It takes not being on your meds to fully realize how thoroughly one has mastered coping strategies. For people that don’t go through therapy or psychiatric treatment of any sort, coping strategies are the safety net that’s supposed to catch you if everything else isn’t working. Some of them work spectacularly, while many others can break under increased strain.
Mine break mostly whenever I feel like they’ve become empty platitudes. Growing up, these platitudes and other empty practices helped keep me away from treatment – to the point of not even being willing to admit I had a problem with anxiety or depression. People would tell me I needed more generic happiness or spirituality or Jesus, and all would be well. After all, it worked for them. Why shouldn’t it work for everyone else?
That latter question is probably one of the deadly sins of mental wellness. If it isn’t patronizing, it’s definitely isolating. Either way, it leaves people holding the bag of their mental toxic waste with nowhere healthy to put it. Most of the time, I want to tell people where they can go eff themselves when they give me such nonsense, but then the point gets lost in the ensuing butthurt. They were just trying to help, they’d say.
Over the years, this association gets attached to every meaningless statement that I get offered. It’s a morbid reflex. Regardless, it helped me form a protective cocoon around depressive thought and my anxieties. When the best reasons I have for not hating myself, being afraid, and engaging in unhealthy thinking turn out to be untrue, it must mean that I’m right to be depressed. In short, platitudes are the proverbial gasoline poured on the dumpster fire of my misfiring neurons.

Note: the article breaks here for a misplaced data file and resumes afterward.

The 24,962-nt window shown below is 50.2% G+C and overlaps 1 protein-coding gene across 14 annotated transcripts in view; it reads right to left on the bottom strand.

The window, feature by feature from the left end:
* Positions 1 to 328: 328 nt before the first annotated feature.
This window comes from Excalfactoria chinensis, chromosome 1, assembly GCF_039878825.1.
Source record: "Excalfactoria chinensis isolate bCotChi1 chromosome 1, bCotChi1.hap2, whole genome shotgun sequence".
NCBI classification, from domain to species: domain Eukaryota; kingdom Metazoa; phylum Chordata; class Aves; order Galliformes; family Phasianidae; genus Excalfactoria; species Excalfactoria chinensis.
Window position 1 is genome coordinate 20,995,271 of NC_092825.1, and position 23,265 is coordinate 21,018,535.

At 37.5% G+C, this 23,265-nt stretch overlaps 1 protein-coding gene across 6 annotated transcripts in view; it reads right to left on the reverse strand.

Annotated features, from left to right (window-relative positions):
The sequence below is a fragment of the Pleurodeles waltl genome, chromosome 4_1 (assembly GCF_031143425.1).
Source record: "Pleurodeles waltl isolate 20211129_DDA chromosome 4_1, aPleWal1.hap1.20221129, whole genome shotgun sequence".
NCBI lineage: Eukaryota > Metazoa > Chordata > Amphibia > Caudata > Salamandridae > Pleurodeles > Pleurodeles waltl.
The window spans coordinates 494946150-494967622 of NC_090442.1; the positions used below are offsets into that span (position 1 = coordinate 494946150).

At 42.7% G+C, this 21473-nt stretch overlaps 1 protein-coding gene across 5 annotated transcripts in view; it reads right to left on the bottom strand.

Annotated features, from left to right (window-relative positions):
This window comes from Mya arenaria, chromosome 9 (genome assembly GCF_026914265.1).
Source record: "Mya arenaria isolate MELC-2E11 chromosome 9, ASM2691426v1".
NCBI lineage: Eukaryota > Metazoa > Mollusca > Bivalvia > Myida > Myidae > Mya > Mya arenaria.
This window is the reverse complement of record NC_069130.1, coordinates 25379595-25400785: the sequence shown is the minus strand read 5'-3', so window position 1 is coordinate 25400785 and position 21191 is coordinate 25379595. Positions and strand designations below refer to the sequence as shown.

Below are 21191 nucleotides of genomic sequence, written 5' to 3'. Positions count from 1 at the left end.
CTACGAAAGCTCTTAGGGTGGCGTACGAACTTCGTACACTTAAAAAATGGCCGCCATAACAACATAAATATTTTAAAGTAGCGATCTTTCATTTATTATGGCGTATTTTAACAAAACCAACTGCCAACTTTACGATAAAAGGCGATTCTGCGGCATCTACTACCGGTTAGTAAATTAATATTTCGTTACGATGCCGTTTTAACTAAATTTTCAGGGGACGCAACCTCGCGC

I recognize that nobody can know that. Saying something nice to people normally helps others (I’ve heard). Personally, I can’t do it. Without facts, my mind seizes upon any excuse to tear myself down. I end up isolating myself from people just to stop things from being too unmanageable.
What’s to be done when empty words won’t do?
Eventually everything boils down to personal discipline. I’ve had to write things down, to keep them out there where I can’t get rid of them. Going over some of it has helped, because they’re records of times when my mind was in better shape. The important thing is that they’re my facts, and not anything anyone else tells me. When I can barely rely on myself, resting on others is resting on a broken crutch.
What I’ve learned is that I do these things not because some therapist has instructed me to do so, or because of some lofty philosophical principle. I do this because I have to. Without it, I’m at the mercy of myself.